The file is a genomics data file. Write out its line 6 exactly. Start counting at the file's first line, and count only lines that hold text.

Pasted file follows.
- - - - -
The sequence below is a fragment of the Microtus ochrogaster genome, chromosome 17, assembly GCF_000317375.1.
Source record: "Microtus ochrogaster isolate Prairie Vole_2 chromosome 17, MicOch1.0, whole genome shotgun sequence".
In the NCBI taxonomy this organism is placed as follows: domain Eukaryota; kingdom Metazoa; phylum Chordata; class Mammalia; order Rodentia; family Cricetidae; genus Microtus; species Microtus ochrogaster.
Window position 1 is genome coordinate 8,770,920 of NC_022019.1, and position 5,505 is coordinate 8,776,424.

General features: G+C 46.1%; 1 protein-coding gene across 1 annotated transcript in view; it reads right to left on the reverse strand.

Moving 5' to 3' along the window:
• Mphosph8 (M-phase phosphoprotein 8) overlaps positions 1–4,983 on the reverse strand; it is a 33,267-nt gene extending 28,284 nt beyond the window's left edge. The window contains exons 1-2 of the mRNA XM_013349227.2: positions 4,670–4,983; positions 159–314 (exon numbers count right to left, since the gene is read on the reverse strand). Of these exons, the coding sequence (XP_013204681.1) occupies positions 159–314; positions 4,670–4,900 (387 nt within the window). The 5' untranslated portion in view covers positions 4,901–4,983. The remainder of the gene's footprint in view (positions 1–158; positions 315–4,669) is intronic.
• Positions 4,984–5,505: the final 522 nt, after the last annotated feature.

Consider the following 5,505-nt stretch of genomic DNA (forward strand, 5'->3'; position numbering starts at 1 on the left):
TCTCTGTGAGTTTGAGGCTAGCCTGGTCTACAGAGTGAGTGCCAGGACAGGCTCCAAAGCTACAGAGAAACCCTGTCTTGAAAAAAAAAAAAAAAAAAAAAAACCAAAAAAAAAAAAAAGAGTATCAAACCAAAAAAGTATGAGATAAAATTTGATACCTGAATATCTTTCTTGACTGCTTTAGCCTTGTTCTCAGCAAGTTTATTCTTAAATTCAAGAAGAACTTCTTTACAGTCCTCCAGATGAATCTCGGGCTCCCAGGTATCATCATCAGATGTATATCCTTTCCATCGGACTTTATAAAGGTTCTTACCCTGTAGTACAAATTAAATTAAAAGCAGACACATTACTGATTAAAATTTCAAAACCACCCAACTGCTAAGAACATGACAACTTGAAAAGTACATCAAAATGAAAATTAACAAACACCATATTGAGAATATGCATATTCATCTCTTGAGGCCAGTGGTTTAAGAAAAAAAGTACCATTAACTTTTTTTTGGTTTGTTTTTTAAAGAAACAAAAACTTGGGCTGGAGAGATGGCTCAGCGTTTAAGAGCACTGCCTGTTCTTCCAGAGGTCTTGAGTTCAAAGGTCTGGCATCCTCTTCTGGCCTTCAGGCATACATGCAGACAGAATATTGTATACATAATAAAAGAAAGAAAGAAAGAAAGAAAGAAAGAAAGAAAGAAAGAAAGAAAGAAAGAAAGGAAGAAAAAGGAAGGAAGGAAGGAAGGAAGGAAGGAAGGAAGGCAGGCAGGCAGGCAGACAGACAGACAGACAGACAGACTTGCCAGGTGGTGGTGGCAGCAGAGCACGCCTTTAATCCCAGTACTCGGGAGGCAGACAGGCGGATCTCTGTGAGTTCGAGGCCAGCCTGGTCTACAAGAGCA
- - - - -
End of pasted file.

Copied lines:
Moving 5' to 3' along the window: